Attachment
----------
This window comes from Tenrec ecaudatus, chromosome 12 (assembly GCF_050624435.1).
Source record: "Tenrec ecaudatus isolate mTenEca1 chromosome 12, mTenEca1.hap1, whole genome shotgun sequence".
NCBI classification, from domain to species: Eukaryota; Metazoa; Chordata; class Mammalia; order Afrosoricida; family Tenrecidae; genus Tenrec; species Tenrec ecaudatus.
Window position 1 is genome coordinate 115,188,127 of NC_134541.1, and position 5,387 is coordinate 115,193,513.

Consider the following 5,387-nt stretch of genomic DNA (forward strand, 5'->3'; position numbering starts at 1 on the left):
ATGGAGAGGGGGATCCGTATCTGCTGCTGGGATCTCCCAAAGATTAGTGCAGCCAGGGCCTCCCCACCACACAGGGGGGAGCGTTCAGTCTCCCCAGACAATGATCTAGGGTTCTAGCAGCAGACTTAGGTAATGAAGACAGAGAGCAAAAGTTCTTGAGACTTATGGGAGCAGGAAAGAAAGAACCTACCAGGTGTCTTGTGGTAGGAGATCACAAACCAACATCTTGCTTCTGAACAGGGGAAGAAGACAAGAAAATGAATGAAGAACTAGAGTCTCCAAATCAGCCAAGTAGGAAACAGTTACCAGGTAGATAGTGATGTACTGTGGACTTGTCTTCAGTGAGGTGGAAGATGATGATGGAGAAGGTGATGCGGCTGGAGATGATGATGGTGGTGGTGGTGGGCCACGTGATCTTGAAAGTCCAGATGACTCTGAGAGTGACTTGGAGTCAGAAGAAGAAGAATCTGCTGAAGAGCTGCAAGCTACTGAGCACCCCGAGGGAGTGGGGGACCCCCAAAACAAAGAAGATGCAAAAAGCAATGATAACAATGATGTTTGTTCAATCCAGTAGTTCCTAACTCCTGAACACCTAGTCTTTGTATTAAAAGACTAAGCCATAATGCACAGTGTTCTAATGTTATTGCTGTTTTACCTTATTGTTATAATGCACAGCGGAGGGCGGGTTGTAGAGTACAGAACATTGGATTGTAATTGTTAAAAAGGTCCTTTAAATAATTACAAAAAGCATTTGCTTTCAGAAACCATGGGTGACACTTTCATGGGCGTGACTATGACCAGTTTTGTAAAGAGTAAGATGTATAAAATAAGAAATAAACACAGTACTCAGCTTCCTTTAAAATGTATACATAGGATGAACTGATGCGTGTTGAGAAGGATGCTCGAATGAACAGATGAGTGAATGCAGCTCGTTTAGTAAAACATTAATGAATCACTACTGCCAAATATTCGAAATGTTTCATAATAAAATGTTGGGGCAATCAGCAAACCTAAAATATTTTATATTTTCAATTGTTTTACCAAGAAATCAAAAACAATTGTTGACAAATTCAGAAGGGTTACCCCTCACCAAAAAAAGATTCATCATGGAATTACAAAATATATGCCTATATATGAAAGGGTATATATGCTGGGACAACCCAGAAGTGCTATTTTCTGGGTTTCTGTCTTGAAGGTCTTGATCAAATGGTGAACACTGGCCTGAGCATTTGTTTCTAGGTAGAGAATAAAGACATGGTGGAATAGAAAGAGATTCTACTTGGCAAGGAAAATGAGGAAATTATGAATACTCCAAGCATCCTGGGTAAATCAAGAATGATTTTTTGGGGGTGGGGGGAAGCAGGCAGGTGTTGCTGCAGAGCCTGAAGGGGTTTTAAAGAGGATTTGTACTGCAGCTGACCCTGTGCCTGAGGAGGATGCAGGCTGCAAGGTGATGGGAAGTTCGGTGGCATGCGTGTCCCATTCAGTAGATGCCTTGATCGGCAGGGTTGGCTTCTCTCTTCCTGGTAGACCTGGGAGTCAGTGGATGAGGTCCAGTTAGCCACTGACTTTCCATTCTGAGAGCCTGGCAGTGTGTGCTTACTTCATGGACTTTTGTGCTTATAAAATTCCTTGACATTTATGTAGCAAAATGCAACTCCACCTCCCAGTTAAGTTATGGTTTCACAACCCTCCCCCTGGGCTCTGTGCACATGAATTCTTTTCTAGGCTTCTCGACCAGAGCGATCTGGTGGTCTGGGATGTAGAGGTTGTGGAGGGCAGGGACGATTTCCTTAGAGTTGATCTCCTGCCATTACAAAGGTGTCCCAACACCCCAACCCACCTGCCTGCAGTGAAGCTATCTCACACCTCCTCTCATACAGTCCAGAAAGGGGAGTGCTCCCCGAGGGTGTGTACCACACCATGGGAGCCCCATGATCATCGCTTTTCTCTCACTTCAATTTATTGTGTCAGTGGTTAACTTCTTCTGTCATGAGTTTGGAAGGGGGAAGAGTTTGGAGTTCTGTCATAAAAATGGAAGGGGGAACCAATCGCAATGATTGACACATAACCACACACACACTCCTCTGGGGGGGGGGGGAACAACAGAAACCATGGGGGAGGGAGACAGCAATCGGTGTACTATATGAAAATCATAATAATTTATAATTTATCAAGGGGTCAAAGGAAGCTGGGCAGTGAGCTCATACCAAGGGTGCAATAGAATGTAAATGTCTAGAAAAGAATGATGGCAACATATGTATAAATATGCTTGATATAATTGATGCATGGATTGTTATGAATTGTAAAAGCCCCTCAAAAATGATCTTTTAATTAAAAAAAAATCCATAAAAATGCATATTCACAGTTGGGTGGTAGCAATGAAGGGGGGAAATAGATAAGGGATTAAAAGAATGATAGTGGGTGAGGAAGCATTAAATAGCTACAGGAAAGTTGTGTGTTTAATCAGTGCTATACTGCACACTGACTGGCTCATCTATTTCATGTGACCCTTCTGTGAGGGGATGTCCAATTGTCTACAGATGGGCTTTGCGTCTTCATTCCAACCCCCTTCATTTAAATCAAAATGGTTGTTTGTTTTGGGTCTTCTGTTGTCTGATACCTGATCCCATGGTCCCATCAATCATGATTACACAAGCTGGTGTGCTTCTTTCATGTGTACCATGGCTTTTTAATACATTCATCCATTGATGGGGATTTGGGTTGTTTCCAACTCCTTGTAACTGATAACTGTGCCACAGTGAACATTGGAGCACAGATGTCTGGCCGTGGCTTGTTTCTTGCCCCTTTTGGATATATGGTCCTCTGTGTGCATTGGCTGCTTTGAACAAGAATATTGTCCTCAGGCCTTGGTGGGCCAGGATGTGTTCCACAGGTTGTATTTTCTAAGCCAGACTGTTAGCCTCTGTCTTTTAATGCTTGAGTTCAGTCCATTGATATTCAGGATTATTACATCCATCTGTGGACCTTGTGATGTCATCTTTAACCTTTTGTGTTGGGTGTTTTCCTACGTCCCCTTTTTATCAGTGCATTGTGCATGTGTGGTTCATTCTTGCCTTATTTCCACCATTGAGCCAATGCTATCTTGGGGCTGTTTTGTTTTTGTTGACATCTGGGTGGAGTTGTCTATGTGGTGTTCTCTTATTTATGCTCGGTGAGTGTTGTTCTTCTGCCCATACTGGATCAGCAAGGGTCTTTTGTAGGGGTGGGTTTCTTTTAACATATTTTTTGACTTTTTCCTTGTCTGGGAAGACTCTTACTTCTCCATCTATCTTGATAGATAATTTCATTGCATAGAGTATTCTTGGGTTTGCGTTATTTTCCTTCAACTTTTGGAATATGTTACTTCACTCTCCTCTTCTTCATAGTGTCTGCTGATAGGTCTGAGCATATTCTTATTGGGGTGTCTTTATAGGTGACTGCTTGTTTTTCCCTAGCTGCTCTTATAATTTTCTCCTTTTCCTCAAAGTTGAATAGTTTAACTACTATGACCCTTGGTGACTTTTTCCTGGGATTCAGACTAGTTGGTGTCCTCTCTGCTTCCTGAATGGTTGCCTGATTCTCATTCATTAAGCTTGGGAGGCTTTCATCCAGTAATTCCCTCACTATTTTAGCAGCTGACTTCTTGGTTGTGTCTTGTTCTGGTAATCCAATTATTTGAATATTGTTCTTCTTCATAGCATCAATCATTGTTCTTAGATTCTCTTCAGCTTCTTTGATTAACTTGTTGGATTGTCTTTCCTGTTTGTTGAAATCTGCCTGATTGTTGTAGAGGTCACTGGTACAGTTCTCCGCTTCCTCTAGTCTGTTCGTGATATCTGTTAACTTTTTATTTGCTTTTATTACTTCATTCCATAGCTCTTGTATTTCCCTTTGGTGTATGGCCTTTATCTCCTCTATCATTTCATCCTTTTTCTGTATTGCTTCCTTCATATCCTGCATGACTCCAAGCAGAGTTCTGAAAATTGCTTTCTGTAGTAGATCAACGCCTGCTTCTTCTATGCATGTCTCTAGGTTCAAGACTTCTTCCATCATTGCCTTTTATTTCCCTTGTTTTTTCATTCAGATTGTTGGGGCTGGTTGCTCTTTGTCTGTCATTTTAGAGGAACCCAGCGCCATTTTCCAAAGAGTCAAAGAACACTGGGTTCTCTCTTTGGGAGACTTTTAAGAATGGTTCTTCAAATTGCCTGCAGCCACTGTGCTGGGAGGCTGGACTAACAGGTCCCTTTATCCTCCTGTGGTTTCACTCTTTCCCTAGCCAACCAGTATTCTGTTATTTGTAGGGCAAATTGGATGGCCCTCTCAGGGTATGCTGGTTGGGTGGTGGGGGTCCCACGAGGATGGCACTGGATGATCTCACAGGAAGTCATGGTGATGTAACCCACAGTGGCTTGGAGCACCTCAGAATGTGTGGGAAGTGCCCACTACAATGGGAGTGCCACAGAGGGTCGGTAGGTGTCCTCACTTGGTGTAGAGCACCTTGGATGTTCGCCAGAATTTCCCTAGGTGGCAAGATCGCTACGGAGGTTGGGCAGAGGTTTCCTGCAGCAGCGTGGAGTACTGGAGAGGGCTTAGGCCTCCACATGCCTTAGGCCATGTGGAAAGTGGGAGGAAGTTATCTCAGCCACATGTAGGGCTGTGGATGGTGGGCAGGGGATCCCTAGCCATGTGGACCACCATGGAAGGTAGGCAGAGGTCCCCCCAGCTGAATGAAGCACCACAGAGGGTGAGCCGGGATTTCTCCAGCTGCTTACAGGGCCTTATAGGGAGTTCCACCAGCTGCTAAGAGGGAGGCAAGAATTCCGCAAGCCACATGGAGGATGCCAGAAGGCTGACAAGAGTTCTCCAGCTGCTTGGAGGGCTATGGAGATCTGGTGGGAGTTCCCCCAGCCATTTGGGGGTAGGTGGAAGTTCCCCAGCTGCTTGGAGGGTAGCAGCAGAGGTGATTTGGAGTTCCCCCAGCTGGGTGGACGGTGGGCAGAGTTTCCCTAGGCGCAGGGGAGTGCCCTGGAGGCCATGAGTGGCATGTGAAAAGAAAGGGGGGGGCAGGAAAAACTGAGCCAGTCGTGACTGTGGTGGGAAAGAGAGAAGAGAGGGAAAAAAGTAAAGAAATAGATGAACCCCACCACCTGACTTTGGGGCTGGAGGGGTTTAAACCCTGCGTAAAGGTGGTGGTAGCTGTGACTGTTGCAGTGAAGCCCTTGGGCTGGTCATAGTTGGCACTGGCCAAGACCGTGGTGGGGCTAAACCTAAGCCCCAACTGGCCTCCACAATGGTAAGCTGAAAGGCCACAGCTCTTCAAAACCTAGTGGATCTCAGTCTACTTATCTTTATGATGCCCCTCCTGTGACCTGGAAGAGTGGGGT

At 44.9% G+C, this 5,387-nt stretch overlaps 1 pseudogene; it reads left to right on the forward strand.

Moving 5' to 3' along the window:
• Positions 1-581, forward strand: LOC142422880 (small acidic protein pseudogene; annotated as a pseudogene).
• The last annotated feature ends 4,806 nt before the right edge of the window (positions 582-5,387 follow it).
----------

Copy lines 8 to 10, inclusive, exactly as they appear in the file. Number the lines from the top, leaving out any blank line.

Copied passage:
Moving 5' to 3' along the window:
• Positions 1-581, forward strand: LOC142422880 (small acidic protein pseudogene; annotated as a pseudogene).
• The last annotated feature ends 4,806 nt before the right edge of the window (positions 582-5,387 follow it).